The highest prevalence of cardiometabolic diseases was observed for hypercholesterolemia (62% [95% CI 60–64%]), followed by hypertension (41% [39–43%]), metabolic syndrome (24% [22–26%]), hypertriglyceridemia (23% [21–24%]), and insulin resistance (23% [21–25%]), respectively (Table 3). Signs of manifested arteriosclerosis, that is, plaques or stenosis, were present in 16% [15–18%] of participants and hyperinsulinemia in 12% [11–13%]. Lowest prevalences were seen for cardiovascular diseases (6% [5–7%]), type 2 diabetes mellitus (4% [3–5%]), and increased intima media thickness (2% [2-3%]). Prevalences of hypertension, hypertriglyceridemia, hypercholesterolemia, metabolic syndrome, hyperinsulinemia, insulin resistance, increased intima media thickness, and arteriosclerosis were significantly higher in men compared to women (all ). All cardiometabolic diseases were higher in participants ≥50 years ( for cardiovascular diseases; all other ). Except for cardiovascular diseases, those prevalences were also significantly higher in overweight and obese participants (Figure 3). For instance, in the group of participants with a BMI between 25 and 29.9 kg/m2 (≥30 kg/m2), respectively, prevalences of hypertension increased from 22% (normal weight) to 48% (69%), hypertriglyceridemia from 9% to 28% (42%), hypercholesterolemia from 56% to 67% (66%), metabolic syndrome from 3% to 33% (58%), hyperinsulinemia from 3% to 10% (38%), type 2 diabetes mellitus from 1% to 4% (11%), increased intima media thickness from 1% to 2.5% (6%), and arteriosclerosis from 11% to 19% (22%).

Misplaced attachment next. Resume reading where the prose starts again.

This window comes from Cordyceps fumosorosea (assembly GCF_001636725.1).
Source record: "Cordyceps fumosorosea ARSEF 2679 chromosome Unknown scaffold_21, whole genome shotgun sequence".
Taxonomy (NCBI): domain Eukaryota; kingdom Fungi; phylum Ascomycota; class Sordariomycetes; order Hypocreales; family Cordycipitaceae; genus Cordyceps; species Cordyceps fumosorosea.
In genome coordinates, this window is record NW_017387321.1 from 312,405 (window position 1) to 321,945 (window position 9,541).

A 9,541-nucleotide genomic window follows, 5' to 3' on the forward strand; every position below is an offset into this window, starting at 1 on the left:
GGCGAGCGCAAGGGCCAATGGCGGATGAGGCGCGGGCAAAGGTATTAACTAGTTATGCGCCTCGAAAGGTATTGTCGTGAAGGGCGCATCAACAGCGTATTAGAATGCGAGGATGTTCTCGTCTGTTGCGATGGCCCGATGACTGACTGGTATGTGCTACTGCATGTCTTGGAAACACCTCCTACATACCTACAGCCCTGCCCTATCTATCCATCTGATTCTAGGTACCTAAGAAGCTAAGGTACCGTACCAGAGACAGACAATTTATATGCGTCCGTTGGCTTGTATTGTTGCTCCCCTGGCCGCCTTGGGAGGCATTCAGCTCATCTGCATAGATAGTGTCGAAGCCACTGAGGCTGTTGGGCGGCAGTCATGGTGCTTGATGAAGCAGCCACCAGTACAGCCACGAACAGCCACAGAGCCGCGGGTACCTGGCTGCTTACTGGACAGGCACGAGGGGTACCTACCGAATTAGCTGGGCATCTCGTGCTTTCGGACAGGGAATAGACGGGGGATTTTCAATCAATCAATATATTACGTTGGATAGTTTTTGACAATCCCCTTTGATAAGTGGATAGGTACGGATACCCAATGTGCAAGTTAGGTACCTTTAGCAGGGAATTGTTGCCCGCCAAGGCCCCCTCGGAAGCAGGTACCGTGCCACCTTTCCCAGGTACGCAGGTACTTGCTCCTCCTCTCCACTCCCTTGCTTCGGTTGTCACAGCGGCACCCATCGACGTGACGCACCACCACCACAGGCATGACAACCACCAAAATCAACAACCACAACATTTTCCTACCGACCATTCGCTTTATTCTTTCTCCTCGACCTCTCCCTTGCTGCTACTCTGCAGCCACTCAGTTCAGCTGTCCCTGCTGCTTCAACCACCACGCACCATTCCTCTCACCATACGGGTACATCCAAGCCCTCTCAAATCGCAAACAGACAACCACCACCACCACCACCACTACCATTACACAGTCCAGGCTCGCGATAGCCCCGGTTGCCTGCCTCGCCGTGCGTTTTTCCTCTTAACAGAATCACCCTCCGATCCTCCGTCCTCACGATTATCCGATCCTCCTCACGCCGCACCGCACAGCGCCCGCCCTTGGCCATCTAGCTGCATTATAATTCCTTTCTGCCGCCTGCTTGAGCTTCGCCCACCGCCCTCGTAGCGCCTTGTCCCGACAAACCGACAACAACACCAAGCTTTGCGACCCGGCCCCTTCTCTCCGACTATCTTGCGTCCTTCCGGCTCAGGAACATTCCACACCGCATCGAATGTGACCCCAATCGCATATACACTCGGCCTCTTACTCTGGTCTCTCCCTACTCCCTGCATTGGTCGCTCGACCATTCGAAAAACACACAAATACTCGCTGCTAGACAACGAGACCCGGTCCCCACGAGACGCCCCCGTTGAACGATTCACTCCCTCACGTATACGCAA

3.4. Odds Ratios for Cardiometabolic Diseases Increase with BMI Increase, and Different Cut-Points for Increased Risk Were Estimated from ROC Curves